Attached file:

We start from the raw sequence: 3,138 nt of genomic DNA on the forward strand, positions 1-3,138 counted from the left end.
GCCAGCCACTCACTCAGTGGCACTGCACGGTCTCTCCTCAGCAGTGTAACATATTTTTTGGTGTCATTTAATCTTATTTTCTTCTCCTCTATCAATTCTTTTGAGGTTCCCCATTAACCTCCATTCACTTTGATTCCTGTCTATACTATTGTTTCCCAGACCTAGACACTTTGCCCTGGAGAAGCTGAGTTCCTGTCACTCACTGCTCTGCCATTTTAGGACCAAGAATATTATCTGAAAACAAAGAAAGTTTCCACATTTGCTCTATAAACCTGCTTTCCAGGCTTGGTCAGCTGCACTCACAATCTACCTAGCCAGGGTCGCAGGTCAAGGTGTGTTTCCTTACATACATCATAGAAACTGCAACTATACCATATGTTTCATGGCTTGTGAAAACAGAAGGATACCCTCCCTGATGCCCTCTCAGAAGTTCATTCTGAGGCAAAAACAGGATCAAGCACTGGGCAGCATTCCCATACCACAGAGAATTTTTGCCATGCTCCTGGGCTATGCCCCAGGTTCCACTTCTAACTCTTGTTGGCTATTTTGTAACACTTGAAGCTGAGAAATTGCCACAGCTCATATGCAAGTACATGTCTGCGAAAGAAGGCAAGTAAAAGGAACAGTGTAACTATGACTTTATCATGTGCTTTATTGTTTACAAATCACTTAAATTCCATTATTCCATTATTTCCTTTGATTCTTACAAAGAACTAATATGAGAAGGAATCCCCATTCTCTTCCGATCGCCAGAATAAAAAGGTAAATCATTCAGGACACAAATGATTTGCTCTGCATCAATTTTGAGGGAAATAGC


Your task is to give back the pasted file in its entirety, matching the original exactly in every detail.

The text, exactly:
We start from the raw sequence: 3,138 nt of genomic DNA on the forward strand, positions 1-3,138 counted from the left end.
GCCAGCCACTCACTCAGTGGCACTGCACGGTCTCTCCTCAGCAGTGTAACATATTTTTTGGTGTCATTTAATCTTATTTTCTTCTCCTCTATCAATTCTTTTGAGGTTCCCCATTAACCTCCATTCACTTTGATTCCTGTCTATACTATTGTTTCCCAGACCTAGACACTTTGCCCTGGAGAAGCTGAGTTCCTGTCACTCACTGCTCTGCCATTTTAGGACCAAGAATATTATCTGAAAACAAAGAAAGTTTCCACATTTGCTCTATAAACCTGCTTTCCAGGCTTGGTCAGCTGCACTCACAATCTACCTAGCCAGGGTCGCAGGTCAAGGTGTGTTTCCTTACATACATCATAGAAACTGCAACTATACCATATGTTTCATGGCTTGTGAAAACAGAAGGATACCCTCCCTGATGCCCTCTCAGAAGTTCATTCTGAGGCAAAAACAGGATCAAGCACTGGGCAGCATTCCCATACCACAGAGAATTTTTGCCATGCTCCTGGGCTATGCCCCAGGTTCCACTTCTAACTCTTGTTGGCTATTTTGTAACACTTGAAGCTGAGAAATTGCCACAGCTCATATGCAAGTACATGTCTGCGAAAGAAGGCAAGTAAAAGGAACAGTGTAACTATGACTTTATCATGTGCTTTATTGTTTACAAATCACTTAAATTCCATTATTCCATTATTTCCTTTGATTCTTACAAAGAACTAATATGAGAAGGAATCCCCATTCTCTTCCGATCGCCAGAATAAAAAGGTAAATCATTCAGGACACAAATGATTTGCTCTGCATCAATTTTGAGGGAAATAGC